3 June 2008 | No Comments » | LHStaff

A few weeks ago I stumbled across one of the most delightful MMO browser games. In fact, I was so enamored by it that I actual convinced three of my other friends to play it with me in a world populated by… well at least a few hundred other would-be kings. The main reason why I was so enamored by it, and I am assuming you’ll be able to make the distinction as well, is due to it’s inherent familiarity with long-time famed series: Civilization. Let’s take a closer look at Ikariam, a massively multiplayer online strategic browser game.

Despite its instant familiarities with Civilization, the gameplay is actually quite different, but don’t be too quick to give up hope. Where Ikariam is different than Civilization is also why Ikariam is such a fun game. Some key differences include:

  • This game is time based, not turn based.
  • You won’t ever get to different eras of technology. You’ll primarily be hanging out with Caesar and crew in this game.
  • The entire world is divided up into hundreds of islands with a specific amount of space available on each for newcomers and colonies.

Now that I have dashed away the key differences let’s continue on to the actual review of the game which, like I have stated before, is still quite good.

You’ll start your new-found civilization on a random island, most likely already populated by other players. Depending on where you start off you could start on a relatively young island or an island already teaming with huge civilizations. For example, when I started I was placed on an island where the highest level city was only 5 (out of 24), where as, one of my friends started out on an island where the highest level was level 18. Needless to say, he was in a much heavier situation than I was. Naturally you’ll start your city with nothing but a town hall that is level one and from there you’ll build all your buildings in designated plots of land.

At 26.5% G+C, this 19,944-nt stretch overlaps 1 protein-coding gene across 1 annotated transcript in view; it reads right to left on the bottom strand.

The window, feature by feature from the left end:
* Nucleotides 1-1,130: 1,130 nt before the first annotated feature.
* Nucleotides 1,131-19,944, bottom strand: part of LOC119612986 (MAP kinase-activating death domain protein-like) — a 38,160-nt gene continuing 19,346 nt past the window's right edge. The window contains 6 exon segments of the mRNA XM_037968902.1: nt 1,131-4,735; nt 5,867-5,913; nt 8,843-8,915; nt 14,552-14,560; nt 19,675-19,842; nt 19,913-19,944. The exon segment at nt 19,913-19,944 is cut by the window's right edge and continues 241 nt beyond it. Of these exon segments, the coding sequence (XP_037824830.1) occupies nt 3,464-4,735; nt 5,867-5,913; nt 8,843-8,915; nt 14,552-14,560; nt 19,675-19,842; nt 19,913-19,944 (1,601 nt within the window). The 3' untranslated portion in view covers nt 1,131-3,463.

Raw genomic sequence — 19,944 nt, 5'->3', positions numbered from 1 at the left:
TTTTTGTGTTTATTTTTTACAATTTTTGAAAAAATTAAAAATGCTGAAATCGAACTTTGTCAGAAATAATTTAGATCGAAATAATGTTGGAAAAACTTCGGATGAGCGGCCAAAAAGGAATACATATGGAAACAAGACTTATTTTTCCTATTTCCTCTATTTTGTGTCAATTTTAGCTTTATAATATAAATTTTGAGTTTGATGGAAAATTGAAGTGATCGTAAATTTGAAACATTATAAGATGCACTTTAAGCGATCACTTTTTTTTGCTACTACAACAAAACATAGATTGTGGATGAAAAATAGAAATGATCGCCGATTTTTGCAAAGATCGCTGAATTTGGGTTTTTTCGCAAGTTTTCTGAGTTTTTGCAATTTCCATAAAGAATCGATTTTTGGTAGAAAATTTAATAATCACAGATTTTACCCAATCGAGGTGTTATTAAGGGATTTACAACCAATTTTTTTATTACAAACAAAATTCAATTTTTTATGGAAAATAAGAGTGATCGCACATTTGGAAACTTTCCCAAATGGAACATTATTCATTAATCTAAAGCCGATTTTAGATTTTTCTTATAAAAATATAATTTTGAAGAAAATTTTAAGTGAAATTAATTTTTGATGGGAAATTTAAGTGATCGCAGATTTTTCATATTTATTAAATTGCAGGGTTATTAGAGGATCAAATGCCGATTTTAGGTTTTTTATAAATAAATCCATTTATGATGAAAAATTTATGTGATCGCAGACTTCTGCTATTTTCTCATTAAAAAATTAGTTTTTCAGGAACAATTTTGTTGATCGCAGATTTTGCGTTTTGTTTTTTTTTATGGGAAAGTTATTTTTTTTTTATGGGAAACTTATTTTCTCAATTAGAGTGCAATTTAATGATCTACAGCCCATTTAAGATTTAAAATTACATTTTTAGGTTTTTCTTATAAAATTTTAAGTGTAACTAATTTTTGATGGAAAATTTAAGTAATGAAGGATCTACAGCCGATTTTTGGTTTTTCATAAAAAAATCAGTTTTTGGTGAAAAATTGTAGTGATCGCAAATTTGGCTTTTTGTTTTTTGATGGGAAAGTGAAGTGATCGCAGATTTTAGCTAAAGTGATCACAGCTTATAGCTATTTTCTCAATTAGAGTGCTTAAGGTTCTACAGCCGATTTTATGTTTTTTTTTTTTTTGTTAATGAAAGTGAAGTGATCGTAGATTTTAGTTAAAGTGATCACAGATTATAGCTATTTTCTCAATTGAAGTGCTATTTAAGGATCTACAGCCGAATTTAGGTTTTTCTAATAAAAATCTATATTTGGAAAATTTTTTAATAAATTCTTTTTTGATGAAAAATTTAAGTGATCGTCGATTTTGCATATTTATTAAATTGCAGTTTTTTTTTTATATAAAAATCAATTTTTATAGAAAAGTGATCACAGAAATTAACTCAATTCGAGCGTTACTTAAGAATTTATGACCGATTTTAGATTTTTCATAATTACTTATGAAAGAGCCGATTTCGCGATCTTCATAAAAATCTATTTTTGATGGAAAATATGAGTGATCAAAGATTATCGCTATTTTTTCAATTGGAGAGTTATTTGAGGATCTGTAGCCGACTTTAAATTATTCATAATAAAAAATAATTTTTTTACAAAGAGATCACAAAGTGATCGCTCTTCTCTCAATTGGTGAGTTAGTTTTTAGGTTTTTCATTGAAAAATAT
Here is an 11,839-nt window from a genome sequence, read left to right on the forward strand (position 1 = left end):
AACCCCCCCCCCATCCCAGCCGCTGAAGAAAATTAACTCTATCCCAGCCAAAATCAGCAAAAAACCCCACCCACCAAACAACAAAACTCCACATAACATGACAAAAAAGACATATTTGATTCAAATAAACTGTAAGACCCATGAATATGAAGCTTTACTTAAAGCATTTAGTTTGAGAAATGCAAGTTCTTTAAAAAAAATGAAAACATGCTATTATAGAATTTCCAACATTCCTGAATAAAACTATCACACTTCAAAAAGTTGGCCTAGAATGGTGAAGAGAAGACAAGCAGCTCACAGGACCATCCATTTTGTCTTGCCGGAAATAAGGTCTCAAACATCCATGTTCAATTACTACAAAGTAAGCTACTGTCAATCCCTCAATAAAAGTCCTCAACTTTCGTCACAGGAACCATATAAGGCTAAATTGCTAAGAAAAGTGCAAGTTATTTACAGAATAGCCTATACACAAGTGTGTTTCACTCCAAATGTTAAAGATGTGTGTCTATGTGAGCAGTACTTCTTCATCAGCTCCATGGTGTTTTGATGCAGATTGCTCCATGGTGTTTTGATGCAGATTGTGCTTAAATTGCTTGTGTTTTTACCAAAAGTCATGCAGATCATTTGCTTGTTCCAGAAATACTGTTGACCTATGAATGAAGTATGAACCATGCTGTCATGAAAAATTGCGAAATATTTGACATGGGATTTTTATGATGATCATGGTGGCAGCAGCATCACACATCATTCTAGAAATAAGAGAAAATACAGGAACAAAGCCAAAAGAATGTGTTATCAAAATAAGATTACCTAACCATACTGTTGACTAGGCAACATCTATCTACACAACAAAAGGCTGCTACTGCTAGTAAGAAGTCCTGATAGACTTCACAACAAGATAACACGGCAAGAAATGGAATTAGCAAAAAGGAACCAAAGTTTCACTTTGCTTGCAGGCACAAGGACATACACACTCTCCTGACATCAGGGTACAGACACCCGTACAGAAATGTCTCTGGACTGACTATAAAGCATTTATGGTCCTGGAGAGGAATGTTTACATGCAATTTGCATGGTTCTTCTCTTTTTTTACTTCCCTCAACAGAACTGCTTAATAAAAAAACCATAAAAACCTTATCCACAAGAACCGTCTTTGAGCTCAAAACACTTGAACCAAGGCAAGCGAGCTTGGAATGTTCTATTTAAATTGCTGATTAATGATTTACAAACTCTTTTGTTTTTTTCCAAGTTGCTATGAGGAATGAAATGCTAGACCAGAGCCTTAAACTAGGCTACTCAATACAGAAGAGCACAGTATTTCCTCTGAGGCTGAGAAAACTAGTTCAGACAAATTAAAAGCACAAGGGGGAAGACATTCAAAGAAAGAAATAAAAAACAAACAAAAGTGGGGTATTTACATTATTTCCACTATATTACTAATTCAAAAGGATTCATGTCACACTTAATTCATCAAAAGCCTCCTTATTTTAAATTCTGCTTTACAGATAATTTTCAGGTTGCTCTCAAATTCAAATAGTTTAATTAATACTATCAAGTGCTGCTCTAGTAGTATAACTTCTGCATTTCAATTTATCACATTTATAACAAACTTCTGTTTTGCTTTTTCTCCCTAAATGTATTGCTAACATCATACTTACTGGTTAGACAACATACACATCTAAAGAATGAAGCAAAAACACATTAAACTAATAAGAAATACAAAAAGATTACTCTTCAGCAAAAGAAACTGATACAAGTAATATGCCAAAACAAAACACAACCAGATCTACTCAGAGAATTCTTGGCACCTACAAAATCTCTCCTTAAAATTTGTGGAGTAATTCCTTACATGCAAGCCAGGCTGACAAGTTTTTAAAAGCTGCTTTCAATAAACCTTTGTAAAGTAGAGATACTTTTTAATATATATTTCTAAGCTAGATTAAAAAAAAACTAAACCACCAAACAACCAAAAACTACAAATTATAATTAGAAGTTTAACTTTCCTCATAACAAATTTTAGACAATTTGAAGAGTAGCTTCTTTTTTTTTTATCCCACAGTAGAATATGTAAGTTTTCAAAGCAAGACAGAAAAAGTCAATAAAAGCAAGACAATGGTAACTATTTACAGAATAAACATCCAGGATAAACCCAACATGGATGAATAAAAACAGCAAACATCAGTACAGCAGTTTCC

Now before I continue on, I think it’s important to explain briefly the mechanics that make Ikariam work. I mentioned above that the game is time based, not turn based. This means that every building you make (only one at a time per city) will take a certain amount of time and resources to make. So provided you have the amount of wood and ore required to upgrade, let’s say, your town hall it still means you’ll have to wait until it’s actually built. These times depend on the level you are upgrading your building too and range anywhere from 10 minutes to 12 hours and beyond. The same holds true for troops, trading, transporting, and warfare. Everything is time based and, while that may seem like a turn-off, the system works surprisingly well.